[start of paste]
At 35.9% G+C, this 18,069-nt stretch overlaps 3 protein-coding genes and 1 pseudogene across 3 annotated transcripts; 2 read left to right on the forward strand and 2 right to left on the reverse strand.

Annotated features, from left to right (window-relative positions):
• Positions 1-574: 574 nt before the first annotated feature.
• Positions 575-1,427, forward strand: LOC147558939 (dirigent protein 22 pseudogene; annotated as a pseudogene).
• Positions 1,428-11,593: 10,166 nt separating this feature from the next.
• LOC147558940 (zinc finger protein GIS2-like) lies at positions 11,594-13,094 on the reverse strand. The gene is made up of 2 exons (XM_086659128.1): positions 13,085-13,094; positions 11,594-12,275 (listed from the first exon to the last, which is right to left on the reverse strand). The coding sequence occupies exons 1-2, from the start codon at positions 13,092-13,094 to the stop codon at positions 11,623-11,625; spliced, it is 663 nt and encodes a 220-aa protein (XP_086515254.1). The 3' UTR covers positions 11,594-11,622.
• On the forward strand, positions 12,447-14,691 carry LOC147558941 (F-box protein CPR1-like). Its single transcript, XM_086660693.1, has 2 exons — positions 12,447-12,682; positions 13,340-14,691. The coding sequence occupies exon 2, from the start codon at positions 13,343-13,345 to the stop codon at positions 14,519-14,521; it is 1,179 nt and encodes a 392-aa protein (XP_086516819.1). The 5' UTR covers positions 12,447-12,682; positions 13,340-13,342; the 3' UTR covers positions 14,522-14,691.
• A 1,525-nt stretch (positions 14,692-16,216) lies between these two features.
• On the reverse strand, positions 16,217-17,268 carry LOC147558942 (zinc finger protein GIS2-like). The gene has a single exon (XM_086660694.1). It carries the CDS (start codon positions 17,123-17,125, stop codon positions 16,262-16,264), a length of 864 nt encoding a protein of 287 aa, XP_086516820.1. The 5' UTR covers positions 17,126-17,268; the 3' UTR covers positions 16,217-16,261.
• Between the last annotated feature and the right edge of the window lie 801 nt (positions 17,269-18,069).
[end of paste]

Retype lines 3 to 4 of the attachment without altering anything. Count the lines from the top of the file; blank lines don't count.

• Positions 1-574: 574 nt before the first annotated feature.
• Positions 575-1,427, forward strand: LOC147558939 (dirigent protein 22 pseudogene; annotated as a pseudogene).